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On a double covering there is a differential form $\omega$ arises by the pullback of a differential form under the projection iff it is the pullback of $\omega$ under the map $i$, where $i$ is the map induced from the involution of orientation, $\omega$ itself. Why is this the case?

I ask this question because I am really stuck reading this document.

The step is on page 148 last paragraph. Thanks in advance.

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If $\omega$ is a pullback, say $\omega=\pi^*\alpha$, then you can show that $\omega$ is $i$-invariant just from functoriality: $$i^*\omega=i^*\pi^*\alpha=(\pi \circ i)^*\alpha=\pi^*\alpha=\omega \, .$$

Conversely, since $\pi$ is a covering map, it has local inverses, so you can always locally define a form $(\pi^{-1})^*\omega$. The problem is, different choices of inverse might lead to different forms. If you write everything out carefully, you can use the same kind of functoriality argument to see that if $\omega$ is $i$-invariant, all these different forms will be equal, and so $(\pi^{-1})^*\omega$ will be globally well-defined.

EDIT for a lot more detail on the hard direction:

We have a double cover $\pi:\tilde M \to M$, its corresponding involution $i$, and an $i$-invariant form $\omega$ on $\tilde M$. We would like to show that $\omega$ is the pullback of some form $\alpha$ on $M$.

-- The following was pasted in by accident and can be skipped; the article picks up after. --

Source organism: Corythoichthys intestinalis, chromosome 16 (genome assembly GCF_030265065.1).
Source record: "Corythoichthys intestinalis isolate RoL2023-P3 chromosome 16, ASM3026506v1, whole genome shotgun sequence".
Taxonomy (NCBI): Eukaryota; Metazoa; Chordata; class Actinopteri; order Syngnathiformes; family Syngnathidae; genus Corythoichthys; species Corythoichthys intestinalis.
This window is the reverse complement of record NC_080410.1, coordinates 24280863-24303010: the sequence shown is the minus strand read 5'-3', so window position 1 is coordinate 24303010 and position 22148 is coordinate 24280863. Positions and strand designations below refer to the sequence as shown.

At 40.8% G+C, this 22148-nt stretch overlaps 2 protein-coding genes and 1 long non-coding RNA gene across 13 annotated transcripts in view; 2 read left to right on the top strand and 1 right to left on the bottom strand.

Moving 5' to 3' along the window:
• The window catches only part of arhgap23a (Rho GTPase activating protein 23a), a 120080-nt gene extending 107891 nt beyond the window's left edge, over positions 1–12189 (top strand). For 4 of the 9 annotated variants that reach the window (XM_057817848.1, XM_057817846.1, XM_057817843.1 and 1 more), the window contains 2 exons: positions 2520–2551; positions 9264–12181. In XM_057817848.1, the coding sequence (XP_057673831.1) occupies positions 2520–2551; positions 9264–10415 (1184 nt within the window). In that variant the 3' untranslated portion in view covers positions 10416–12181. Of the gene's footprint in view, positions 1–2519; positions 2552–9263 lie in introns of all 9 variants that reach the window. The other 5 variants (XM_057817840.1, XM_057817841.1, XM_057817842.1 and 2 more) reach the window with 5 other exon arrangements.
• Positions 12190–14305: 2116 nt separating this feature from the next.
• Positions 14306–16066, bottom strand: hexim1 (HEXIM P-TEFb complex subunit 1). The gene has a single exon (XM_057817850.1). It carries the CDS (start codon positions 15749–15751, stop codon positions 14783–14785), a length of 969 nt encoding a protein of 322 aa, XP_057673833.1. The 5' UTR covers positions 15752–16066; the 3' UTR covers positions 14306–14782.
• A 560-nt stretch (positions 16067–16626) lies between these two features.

Let $\mathcal{C}$ be a trivializing open cover of $M$. We will define $\alpha$ on $M$ by defining it on each $U \in \mathcal{C}$, and then showing that these definitions all agree on the intersections.

Suppose $U \subset M$ is open and trivializes $\pi$, so $\pi^{-1}(U)$ consists of two disjoint copies of $U$. That is, we have disjoint embeddings $p:U \to \tilde M$, $q:U \to \tilde M$ which locally invert $\pi$ and thus satisfy $i \circ p=q$, $i \circ q=p$. Moreover, by the same kind of functoriality calculation we did before, $$ p^* \omega = (i \circ q)^* \omega = q^*i^*\omega = q^* \omega \, .\\ $$ So there is a unique form $\alpha_U=p^*\omega=q^* \omega$ that can be constructed in this way. Moreover, $$ \omega|_{p(U)}=(p\circ\pi)^*\omega|_{p(U)}=\pi^*p^*\omega=\pi^*\alpha_U \\ \omega|_{q(U)}=(q\circ\pi)^*\omega|_{q(U)}=\pi^*q^*\omega=\pi^*\alpha_U $$ since $p \circ \pi$ and $q \circ \pi$ are the identity maps on $p(U),q(U)$. So $\omega|_{\pi^{-1}(U)}=\pi^*\alpha_U$.

Finally, it is clear from the construction that for $W \subset U$, $\alpha_W=\alpha_U|_W$. So, in particular, for any $U,V \in \mathcal{C}$, we have $$ \alpha_U|_{U \cap V}=\alpha_{U \cap V}=\alpha_V|_{U \cap V} $$ and thus the $\alpha_U$ are all restrictions of the same global form $\alpha$. Since $\omega$ is everywhere locally a pullback of $\alpha$, it is globally a pullback of $\alpha$ as desired.

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Thanks for that response unfortunately I am really hung up on the details of this local inversion argument. Can you go into more detail? Thanks in advance! – Coherentsheaf Aug 26 '12 at 10:14
@Coherentsheaf: I added a bunch more detail. Now that I notice your user name, I'll also suggest that you could think of this as a sheaf-theoretic argument: we're showing the existence of a global section that has the desired properties by seeing that there's no cohomological barrier to its existence... – Micah Aug 26 '12 at 15:18

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